The National Network of Public Health Institutes coordinated the project. Participating agencies were the Illinois Public Health Institute, the Kansas Health Institute and the Michigan Public Health Institute.

Illinois and Kansas used different scoring systems to develop preparedness indices, while Michigan did not create a preparedness index. The project analyzed and compared responses to the inventory in all three states using both the Illinois and Kansas systems. Project staff also interviewed 14 state and local health officials in the three states about the value of the inventory in assessing emergency preparedness.

Communications

In August 2006 the national network and the participating public health institutes issued a report on the project, A Multi-State Comparison of Local Public Health Preparedness Assessment Using a Common, Standardized Tool. Project staff also wrote an unpublished article and made presentations at the 2007 conferences of AcademyHealth and the American Public Health Association. See the Bibliography for details.

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FINDINGS

The project reported the following findings in A Multi-State Comparison of Local Public Health Preparedness Assessment Using a Common, Standardized Tool:

  • The CDC's capacity inventory proved to be a relatively good tool for measuring many preparedness functions.
  • Users of data from the capacity inventory reported that it assisted them in a variety of ways, including:
    • Planning
    • Priority setting
    • Resource allocation.
  • Despite differences in the ways the states adapted and used the capacity inventory, analysis of data from the three states using different scoring methods produced surprisingly consistent results. In the absence of national standards for preparedness, the ability to compare results across jurisdictions provides a means of gauging each jurisdiction's efforts, the researchers noted.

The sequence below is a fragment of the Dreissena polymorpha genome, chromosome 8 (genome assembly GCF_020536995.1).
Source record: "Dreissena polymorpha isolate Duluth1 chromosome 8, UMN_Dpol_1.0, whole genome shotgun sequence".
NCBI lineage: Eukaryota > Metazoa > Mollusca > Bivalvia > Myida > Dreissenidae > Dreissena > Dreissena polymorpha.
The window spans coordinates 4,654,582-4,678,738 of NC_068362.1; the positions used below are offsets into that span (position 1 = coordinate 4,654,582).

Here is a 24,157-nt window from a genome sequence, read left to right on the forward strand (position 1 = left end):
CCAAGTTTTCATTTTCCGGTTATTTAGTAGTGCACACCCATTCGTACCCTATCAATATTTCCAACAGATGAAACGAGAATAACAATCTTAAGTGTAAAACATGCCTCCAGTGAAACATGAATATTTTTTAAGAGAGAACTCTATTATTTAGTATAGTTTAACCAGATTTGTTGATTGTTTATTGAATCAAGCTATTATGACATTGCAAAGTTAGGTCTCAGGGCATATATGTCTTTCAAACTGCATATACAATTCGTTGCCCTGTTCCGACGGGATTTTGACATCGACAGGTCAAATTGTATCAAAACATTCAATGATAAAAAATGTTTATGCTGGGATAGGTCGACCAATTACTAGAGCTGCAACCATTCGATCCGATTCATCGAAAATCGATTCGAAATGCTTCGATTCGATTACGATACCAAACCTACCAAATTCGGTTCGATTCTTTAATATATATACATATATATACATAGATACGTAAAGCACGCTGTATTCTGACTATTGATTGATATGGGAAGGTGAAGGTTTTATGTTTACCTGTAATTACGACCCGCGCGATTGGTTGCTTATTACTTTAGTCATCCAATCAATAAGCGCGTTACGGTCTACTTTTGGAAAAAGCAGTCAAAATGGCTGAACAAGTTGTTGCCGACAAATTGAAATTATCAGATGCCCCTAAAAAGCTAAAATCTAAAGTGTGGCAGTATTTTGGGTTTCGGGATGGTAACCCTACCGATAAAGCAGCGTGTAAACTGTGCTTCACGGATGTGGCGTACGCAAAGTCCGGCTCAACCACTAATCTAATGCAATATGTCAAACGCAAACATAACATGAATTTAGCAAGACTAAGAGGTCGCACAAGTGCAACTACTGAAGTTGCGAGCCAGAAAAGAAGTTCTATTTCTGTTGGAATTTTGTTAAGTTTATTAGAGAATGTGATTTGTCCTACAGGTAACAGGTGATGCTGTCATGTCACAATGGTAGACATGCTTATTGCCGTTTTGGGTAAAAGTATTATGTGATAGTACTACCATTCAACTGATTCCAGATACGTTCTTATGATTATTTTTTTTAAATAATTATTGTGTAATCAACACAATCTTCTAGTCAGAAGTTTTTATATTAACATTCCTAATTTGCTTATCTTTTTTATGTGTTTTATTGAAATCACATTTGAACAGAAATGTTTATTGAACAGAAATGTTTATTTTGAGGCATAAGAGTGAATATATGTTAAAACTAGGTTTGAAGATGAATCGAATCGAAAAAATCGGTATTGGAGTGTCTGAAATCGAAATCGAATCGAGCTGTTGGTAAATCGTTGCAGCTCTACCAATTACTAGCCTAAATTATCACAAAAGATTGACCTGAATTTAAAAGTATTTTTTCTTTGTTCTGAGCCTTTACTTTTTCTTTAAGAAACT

Based on their findings, the researchers concluded that, "The public health system in the nation would be better served by adopting the best available standardized assessment process earlier rather than waiting for a more perfect system later."

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GRANT DETAILS & CONTACT INFORMATION

Project

Assessing Local Emergency Preparedness Using a Common Assessment Tool

Grantee

National Network of Public Health Institutes (New Orleans,  LA)

  • Amount: $ 165,957
    Dates: April 2005 to November 2007
    ID#:  052865

Contact

Sarah M. Gillen, M.P.H.
(504) 301-9824
sgillen@nnphi.org

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BIBLIOGRAPHY

(Current as of date of this report; as provided by grantee organization; not verified by RWJF; items not available from RWJF.)

Articles

Pezzino G, Thompson MZ and Edgar M. "Multi-State Comparison of Local Public Health Preparedness Assessment Using the CDC Capacity Inventory." May 2008. Unpublished.

Reports

Pezzino G, Thompson MZ and Edgar M. A Multi-State Comparison of Local Public Health Preparedness Assessment Using a Common, Standardized Tool. New Orleans: National Network of Public Health Institutes, 2006. Available online.

Presentations and Testimony

Gianfranco Pezzino. "A Multi-State Comparison of Public Health Preparedness Assessment Using a Common Standardized Tool," at the 2007 American Public Health Association Conference, November 2007, Washington. Available online.

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Report prepared by: Paul Jablow
Reviewed by: Robert Narus
Reviewed by: Molly McKaughan
Program Officer: Pamela G. Russo